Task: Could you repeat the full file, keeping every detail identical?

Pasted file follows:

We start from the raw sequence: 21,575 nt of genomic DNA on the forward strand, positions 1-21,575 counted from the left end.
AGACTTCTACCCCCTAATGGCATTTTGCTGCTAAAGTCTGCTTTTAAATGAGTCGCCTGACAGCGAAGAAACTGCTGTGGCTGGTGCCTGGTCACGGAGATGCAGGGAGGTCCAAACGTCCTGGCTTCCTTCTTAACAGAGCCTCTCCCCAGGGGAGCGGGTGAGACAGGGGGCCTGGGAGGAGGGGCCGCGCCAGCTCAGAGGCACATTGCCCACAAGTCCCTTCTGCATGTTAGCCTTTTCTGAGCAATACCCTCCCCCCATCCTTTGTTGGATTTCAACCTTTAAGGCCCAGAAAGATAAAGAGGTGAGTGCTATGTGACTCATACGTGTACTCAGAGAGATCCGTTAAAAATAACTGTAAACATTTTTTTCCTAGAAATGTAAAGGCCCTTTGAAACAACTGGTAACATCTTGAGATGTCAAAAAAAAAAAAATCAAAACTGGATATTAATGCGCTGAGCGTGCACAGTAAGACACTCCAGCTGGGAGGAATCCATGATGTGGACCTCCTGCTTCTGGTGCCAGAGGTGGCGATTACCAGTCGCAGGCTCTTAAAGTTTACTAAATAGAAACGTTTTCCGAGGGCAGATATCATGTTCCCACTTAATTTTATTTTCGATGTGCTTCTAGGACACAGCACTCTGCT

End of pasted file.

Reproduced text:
We start from the raw sequence: 21,575 nt of genomic DNA on the forward strand, positions 1-21,575 counted from the left end.
AGACTTCTACCCCCTAATGGCATTTTGCTGCTAAAGTCTGCTTTTAAATGAGTCGCCTGACAGCGAAGAAACTGCTGTGGCTGGTGCCTGGTCACGGAGATGCAGGGAGGTCCAAACGTCCTGGCTTCCTTCTTAACAGAGCCTCTCCCCAGGGGAGCGGGTGAGACAGGGGGCCTGGGAGGAGGGGCCGCGCCAGCTCAGAGGCACATTGCCCACAAGTCCCTTCTGCATGTTAGCCTTTTCTGAGCAATACCCTCCCCCCATCCTTTGTTGGATTTCAACCTTTAAGGCCCAGAAAGATAAAGAGGTGAGTGCTATGTGACTCATACGTGTACTCAGAGAGATCCGTTAAAAATAACTGTAAACATTTTTTTCCTAGAAATGTAAAGGCCCTTTGAAACAACTGGTAACATCTTGAGATGTCAAAAAAAAAAAAATCAAAACTGGATATTAATGCGCTGAGCGTGCACAGTAAGACACTCCAGCTGGGAGGAATCCATGATGTGGACCTCCTGCTTCTGGTGCCAGAGGTGGCGATTACCAGTCGCAGGCTCTTAAAGTTTACTAAATAGAAACGTTTTCCGAGGGCAGATATCATGTTCCCACTTAATTTTATTTTCGATGTGCTTCTAGGACACAGCACTCTGCT